[Openstack-operators] [openstack-dev] [Neutron][L3] [Large Deployments Team] Representing a networks connected by routers

Mike Dorman mdorman at godaddy.com
Tue Aug 4 03:07:23 UTC 2015

I hope we can move this idea moving forward.  I was disappointed to see 
the spec abandoned.

Some of us from the large deployers group will be at the Ops Meetup.  Will 
there be any representation from Neutron there that we could discuss with 


On 8/3/15, 12:27 PM, "Carl Baldwin" <carl at ecbaldwin.net> wrote:

>Kevin, sorry for the delay in response.  Keeping up on this thread was
>getting difficult while on vacation.
>tl;dr:  I think it is worth it to talk through the idea of inserting
>some sort of a "subnet group thing" in the model to which floating ips
>(and router external gateways) will associate.  It has been on my mind
>for a long time now.  I didn't pursue it because a few informal
>attempts to discuss it with others indicated to me that it would be a
>difficult heavy-lifting job that others may not appreciate or
>understand.  Scroll to the bottom of this message for a little more on
>On Tue, Jul 28, 2015 at 1:15 AM, Kevin Benton <blak111 at gmail.com> wrote:
>>>Also, in my proposal, it is more the router that is the grouping 
>> I can't reconcile this with all of the points you make in the rest of 
>> email. You want the collection of subnets that a network represents, 
>>but you
>> don't want any other properties of the network.
>This is closer to what I'm trying to say but isn't quite there.  There
>are some subnets that should be associated with the segments
>themselves and there are some that should be associated with the
>collection of segments.  I want floating IPs that are not tied the an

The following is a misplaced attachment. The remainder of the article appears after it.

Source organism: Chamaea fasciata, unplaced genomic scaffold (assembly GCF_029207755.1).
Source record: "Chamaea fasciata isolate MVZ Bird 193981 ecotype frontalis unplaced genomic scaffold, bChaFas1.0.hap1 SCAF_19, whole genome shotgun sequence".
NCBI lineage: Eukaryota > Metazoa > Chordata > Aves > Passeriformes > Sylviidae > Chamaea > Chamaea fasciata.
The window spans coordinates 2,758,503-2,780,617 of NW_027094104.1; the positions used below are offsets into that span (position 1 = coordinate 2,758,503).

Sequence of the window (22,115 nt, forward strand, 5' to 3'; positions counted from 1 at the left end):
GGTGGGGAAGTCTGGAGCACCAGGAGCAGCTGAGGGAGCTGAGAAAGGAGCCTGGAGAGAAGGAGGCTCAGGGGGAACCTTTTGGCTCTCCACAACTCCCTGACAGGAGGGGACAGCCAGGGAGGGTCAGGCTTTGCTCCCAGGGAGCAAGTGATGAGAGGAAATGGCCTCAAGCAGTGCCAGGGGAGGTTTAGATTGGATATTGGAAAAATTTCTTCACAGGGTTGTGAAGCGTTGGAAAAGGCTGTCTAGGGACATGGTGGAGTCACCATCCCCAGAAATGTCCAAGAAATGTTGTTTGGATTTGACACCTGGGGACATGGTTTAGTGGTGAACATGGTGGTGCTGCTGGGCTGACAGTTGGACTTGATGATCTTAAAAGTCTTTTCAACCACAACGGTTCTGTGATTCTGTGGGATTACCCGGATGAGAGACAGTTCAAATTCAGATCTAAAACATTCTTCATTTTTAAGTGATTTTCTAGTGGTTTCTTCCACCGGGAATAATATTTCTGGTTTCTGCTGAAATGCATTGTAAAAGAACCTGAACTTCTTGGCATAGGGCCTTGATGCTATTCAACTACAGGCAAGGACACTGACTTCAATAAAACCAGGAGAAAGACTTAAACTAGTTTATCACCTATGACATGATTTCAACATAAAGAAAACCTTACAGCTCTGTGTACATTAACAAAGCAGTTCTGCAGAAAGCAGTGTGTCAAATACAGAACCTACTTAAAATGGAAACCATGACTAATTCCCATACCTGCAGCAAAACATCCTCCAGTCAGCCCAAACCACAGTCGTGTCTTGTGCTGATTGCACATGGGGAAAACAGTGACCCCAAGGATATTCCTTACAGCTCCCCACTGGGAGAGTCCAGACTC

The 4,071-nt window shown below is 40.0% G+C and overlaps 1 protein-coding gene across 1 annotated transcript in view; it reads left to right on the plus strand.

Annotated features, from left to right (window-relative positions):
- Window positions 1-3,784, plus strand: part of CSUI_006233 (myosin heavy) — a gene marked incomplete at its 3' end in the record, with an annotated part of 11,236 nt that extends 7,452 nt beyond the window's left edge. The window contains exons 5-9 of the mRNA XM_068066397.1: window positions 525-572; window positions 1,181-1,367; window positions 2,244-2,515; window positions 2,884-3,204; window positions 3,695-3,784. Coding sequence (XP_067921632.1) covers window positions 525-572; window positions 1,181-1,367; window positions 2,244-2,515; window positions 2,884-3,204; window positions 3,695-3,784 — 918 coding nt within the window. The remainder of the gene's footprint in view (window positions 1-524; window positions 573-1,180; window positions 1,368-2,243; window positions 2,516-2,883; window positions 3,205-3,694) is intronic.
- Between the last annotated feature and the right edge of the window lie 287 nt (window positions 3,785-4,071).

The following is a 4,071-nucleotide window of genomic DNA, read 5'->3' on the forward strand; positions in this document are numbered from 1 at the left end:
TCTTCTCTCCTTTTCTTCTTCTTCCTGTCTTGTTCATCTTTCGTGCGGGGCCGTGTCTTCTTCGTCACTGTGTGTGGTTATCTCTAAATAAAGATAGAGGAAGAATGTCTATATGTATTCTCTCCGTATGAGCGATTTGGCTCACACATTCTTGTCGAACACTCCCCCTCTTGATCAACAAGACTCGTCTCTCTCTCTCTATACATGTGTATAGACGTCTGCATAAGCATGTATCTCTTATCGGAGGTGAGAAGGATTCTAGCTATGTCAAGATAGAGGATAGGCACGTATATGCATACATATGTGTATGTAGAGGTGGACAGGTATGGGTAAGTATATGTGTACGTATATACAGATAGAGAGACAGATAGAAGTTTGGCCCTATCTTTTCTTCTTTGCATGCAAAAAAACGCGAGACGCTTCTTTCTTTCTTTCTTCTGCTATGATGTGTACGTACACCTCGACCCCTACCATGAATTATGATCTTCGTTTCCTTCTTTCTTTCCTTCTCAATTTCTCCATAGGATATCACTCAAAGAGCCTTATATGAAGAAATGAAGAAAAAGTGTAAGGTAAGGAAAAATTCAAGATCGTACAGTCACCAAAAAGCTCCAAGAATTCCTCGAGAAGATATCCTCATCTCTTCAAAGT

>L2 network.  None of the alternate proposals that I'd heard addressed
>>>that the network object is currently the closest thing we have to
>>> representing the L3 part of the network.
>> The L3 part of a network is the subnets. You can't have IP addresses 
>> the subnets, you can't have floating IPs without the subnets, etc.
>You're right but in the current model you can't have IP addresses
>without the network either which is actually the point I'm trying to
>> A Neutron network is an L2 construct that encapsulates L3 things. By
>> encapsulating them it also provides an implicit grouping. The routed
>> networks proposal basically wants that implicit grouping without the
>> encapsulation or the L2 part.
>This sounds about right.  I think it is wrong to assume that we need
>an L2 network to encapsulate L3 things.  I'm feeling restricted by the
>model and the insistence that a neutron network is a purely L2
>>>We don't associate floating ips with a network because we want to arp 
>>> them.  You're taking a consequence of the current model and its 
>>> and presenting that as the motivation for the model. We do so because 
>>> is no better L3 object to associate it to.
>> Don't make assumptions about how people use floating IPs now just 
>>because it
>> doesn't fit your use-case well. When an external network is implemented 
>>as a
>> real Neutron network (leaving external_network_bridge blank like we 
>> in the networking guide), normal ports can be attached and can
>> co-exist/communicate with the floating IPs because it behaves as an L2
>> network exactly as implied by the API. The current model works quite 
>>well if
>> your fabric can extend the external network everywhere it needs to be.
>Yes, "when an external network is implemented as a real Neutron
>network" all of this is true and my proposal doesn't change any of
>this.  I'm wasn't making any such assumptions.  I acknowledge that the